Hardside vs Softside Luggage

Hardside vs Softside Luggage

(Last Updated On: February 2, 2023)

If you are on the market to buy a new luggage, you have to distinguish between the two key styles that you are likely to find. You have to decide whether you would prefer soft side luggage or the newly famous molded hard-side luggage. As they are both pretty fantastic choice, you can almost feel very confused. You must try to explore the pros and cons of both styles to remain cool when purchasing the perfect luggage for travel, whether soft or hard case luggage.

You would most likely still have a preference for one over the other if you have made several trips. The truth is, for each type, there are so many complexities that it all boils down to just what you want. But if you’re on the lookout for your luggage on the market, here are several considerations that will help you decide.

Hardside Luggage

Samsonite Omni PC Hardside Luggage

Samsonite Omni PC Hardside Luggage

Hardsided luggage is manufactured today using high-tech plastics that are both durable and lightweight, such as polycarbonate and ABS. However, polycarbonate is very durable, as ABS is considered the lightest. Aluminum is the heaviest, but still the most durable. Hard-sided luggage often sometimes has a 50/50 split gap, allowing you to equally load double sides and balance the material with a center divider or an x-strap.


Hard-sided baggage has greater protection thanks to the built-in locks, ideal for securing breakable items. With a blade, or anything else, they will never rip open. Using a zipper that can be vulnerable, most of the composite plastic hard-sides get closer, but aluminum baggage typically comes with metal draw-bolt latches rather than zippers.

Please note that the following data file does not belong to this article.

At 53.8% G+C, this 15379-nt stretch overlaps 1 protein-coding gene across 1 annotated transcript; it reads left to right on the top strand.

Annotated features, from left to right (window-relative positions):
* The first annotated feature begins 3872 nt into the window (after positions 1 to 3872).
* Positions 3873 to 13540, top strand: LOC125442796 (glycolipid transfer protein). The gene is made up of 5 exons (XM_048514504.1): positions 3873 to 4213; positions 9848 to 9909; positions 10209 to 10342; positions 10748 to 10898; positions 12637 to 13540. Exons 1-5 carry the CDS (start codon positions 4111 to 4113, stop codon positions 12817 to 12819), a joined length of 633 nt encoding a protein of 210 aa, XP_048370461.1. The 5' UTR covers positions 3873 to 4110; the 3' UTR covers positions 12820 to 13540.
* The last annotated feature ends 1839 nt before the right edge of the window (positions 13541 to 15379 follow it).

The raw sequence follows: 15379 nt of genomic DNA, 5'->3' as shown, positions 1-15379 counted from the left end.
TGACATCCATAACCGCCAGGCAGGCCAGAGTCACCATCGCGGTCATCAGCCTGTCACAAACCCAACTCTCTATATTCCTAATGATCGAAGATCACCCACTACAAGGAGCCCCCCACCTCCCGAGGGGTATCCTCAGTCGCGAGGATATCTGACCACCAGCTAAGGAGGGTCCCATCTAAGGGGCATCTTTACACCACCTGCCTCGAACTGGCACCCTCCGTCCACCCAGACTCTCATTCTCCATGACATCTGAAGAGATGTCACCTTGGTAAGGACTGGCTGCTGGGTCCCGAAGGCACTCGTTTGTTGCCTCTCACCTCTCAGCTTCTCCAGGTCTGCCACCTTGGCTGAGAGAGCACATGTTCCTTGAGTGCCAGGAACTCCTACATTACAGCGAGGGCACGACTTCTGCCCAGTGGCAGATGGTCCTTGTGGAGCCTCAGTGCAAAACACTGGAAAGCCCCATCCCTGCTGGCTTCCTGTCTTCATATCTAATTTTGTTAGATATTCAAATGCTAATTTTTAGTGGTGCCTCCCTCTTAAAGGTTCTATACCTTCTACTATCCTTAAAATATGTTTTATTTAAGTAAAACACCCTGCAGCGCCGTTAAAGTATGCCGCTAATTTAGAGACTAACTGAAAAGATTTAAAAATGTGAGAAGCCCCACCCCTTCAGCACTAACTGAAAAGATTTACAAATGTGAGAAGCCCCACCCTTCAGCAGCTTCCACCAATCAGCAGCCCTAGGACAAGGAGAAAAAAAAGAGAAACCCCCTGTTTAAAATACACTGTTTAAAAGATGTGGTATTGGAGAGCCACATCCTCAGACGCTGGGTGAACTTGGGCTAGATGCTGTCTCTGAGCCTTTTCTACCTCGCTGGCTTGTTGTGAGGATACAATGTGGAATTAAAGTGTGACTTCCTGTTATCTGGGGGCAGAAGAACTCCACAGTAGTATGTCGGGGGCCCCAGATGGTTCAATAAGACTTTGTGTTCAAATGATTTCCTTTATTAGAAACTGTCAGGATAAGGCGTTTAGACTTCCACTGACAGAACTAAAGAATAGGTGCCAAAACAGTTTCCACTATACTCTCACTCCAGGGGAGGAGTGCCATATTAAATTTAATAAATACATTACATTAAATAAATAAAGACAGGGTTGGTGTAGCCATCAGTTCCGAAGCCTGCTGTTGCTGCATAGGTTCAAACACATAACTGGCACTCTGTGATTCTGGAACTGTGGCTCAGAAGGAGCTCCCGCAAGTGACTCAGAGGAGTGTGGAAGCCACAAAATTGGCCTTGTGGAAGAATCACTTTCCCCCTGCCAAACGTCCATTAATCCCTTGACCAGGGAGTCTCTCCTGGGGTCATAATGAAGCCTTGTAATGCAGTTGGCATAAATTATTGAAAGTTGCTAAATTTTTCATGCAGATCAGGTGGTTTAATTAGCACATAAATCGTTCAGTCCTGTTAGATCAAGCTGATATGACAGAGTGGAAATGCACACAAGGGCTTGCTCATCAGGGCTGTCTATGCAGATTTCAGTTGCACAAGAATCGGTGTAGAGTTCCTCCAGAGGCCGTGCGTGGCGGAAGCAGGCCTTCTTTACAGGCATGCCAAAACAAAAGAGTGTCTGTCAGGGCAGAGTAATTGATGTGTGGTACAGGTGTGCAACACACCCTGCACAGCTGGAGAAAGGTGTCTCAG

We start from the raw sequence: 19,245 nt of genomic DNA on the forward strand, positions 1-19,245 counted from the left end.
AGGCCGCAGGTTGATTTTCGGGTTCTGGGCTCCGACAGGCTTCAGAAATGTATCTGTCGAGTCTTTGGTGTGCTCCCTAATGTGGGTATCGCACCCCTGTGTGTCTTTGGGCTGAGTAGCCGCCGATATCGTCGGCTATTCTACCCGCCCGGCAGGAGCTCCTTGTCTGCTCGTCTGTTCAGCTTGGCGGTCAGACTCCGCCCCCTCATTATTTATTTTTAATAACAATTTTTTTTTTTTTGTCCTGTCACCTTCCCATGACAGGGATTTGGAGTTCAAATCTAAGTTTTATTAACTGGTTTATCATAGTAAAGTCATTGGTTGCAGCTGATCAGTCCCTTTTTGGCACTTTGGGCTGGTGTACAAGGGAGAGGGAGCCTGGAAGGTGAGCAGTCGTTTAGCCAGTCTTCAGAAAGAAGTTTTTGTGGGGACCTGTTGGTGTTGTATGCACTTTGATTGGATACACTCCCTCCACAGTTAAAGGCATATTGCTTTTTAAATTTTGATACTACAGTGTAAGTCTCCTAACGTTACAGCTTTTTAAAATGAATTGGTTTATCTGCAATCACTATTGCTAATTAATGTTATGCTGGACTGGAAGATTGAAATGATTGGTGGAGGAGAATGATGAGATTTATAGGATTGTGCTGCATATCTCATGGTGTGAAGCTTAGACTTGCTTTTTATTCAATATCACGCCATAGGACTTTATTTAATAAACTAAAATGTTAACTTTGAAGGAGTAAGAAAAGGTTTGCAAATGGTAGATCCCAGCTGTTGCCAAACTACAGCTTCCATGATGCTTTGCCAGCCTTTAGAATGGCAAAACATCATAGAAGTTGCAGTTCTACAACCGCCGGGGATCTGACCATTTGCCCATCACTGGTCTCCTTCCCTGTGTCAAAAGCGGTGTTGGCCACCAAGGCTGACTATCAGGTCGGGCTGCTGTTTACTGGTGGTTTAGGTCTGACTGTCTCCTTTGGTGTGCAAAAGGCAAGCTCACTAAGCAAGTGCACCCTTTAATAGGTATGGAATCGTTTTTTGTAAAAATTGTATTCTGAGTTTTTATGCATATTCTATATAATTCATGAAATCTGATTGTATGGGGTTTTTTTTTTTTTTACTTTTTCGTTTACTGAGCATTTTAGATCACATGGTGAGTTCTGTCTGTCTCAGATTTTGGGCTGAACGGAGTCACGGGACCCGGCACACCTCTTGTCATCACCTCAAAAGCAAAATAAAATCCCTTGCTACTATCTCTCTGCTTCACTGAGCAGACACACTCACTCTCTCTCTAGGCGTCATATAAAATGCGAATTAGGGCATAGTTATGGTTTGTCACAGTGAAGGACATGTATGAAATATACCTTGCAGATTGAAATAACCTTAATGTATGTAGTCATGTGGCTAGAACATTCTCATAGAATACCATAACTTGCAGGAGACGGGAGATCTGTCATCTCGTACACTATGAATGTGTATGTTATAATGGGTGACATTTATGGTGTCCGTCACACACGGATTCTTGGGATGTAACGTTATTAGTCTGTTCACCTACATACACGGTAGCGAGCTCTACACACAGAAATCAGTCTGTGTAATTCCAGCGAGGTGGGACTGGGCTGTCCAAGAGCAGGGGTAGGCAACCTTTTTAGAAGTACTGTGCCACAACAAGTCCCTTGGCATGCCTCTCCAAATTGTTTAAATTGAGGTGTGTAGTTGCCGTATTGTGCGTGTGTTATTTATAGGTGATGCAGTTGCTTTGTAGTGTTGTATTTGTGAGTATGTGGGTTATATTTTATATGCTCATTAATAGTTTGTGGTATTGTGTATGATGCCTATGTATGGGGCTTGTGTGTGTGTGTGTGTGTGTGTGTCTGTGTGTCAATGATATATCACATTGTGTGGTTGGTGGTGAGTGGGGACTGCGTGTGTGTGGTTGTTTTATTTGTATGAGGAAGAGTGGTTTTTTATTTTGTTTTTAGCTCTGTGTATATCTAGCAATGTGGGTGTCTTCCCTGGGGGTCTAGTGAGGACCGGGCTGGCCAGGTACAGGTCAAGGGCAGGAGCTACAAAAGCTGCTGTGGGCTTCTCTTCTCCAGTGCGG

There is a big deal about lightweight polycarbonate materials used in hardside luggage, and it is true. Hardside luggage is exceptionally light, similar to old and bulky plastic luggage. The molded polycarbonates are highly durable, compact, and come in cool designs and colors. Although most of the newer softsided luggage today come in lightweight materials as well.


It’s not all the time that people want to steal your stuff, so they’re less able to cut through a hard shell when they do. Although all styles of luggage will provide protective protection on the zippers or openings, there are always occasions where it is important to prevent slitting or actually cutting the bag open. For hardside luggage, this is almost difficult to achieve, but very easy to do for bags made of canvas or nylon.


In hardside luggage, various colors and patterns are more prominent, making them easy to distinguish among the thousands of black bags that bounce on the luggage carousel. Soft cases are available in different colors, but after a few journeys, colored luggage appears to get dusty, and general wear and tear are easy to see.

Softside Luggage

SwissGear Sion Softside Luggage

SwissGear Sion Softside Luggage